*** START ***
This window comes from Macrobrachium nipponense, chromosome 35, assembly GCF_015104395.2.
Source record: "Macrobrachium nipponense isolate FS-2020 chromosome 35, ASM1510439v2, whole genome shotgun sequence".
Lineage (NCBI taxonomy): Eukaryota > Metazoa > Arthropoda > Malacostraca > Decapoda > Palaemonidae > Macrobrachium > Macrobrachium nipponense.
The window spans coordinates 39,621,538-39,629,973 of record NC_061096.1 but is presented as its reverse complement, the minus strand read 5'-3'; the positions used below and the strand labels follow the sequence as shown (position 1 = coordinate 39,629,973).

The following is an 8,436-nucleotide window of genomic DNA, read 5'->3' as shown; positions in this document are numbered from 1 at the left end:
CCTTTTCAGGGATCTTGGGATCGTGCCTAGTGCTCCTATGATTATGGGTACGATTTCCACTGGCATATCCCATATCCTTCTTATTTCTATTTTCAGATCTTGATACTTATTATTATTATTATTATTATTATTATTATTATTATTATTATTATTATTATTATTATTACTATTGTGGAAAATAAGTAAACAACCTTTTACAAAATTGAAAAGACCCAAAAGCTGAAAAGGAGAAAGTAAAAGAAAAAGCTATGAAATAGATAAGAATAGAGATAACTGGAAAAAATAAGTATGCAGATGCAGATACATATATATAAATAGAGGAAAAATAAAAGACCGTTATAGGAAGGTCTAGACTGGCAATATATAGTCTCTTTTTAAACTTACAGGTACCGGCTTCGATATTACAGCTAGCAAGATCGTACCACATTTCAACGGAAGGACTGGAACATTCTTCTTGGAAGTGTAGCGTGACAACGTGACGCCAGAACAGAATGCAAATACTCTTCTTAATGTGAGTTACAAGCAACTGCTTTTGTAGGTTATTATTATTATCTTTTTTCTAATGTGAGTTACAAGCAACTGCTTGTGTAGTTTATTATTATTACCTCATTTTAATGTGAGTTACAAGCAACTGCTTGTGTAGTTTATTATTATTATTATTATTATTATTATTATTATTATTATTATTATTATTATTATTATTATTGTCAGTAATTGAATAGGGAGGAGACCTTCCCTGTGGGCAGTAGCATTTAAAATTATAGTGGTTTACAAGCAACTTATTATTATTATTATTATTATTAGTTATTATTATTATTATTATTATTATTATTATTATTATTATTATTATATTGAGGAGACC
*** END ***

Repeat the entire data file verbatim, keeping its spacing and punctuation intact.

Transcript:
This window comes from Macrobrachium nipponense, chromosome 35, assembly GCF_015104395.2.
Source record: "Macrobrachium nipponense isolate FS-2020 chromosome 35, ASM1510439v2, whole genome shotgun sequence".
Lineage (NCBI taxonomy): Eukaryota > Metazoa > Arthropoda > Malacostraca > Decapoda > Palaemonidae > Macrobrachium > Macrobrachium nipponense.
The window spans coordinates 39,621,538-39,629,973 of record NC_061096.1 but is presented as its reverse complement, the minus strand read 5'-3'; the positions used below and the strand labels follow the sequence as shown (position 1 = coordinate 39,629,973).

The following is an 8,436-nucleotide window of genomic DNA, read 5'->3' as shown; positions in this document are numbered from 1 at the left end:
CCTTTTCAGGGATCTTGGGATCGTGCCTAGTGCTCCTATGATTATGGGTACGATTTCCACTGGCATATCCCATATCCTTCTTATTTCTATTTTCAGATCTTGATACTTATTATTATTATTATTATTATTATTATTATTATTATTATTATTATTATTATTATTATTACTATTGTGGAAAATAAGTAAACAACCTTTTACAAAATTGAAAAGACCCAAAAGCTGAAAAGGAGAAAGTAAAAGAAAAAGCTATGAAATAGATAAGAATAGAGATAACTGGAAAAAATAAGTATGCAGATGCAGATACATATATATAAATAGAGGAAAAATAAAAGACCGTTATAGGAAGGTCTAGACTGGCAATATATAGTCTCTTTTTAAACTTACAGGTACCGGCTTCGATATTACAGCTAGCAAGATCGTACCACATTTCAACGGAAGGACTGGAACATTCTTCTTGGAAGTGTAGCGTGACAACGTGACGCCAGAACAGAATGCAAATACTCTTCTTAATGTGAGTTACAAGCAACTGCTTTTGTAGGTTATTATTATTATCTTTTTTCTAATGTGAGTTACAAGCAACTGCTTGTGTAGTTTATTATTATTACCTCATTTTAATGTGAGTTACAAGCAACTGCTTGTGTAGTTTATTATTATTATTATTATTATTATTATTATTATTATTATTATTATTATTATTATTATTATTGTCAGTAATTGAATAGGGAGGAGACCTTCCCTGTGGGCAGTAGCATTTAAAATTATAGTGGTTTACAAGCAACTTATTATTATTATTATTATTATTAGTTATTATTATTATTATTATTATTATTATTATTATTATTATTATTATATTGAGGAGACC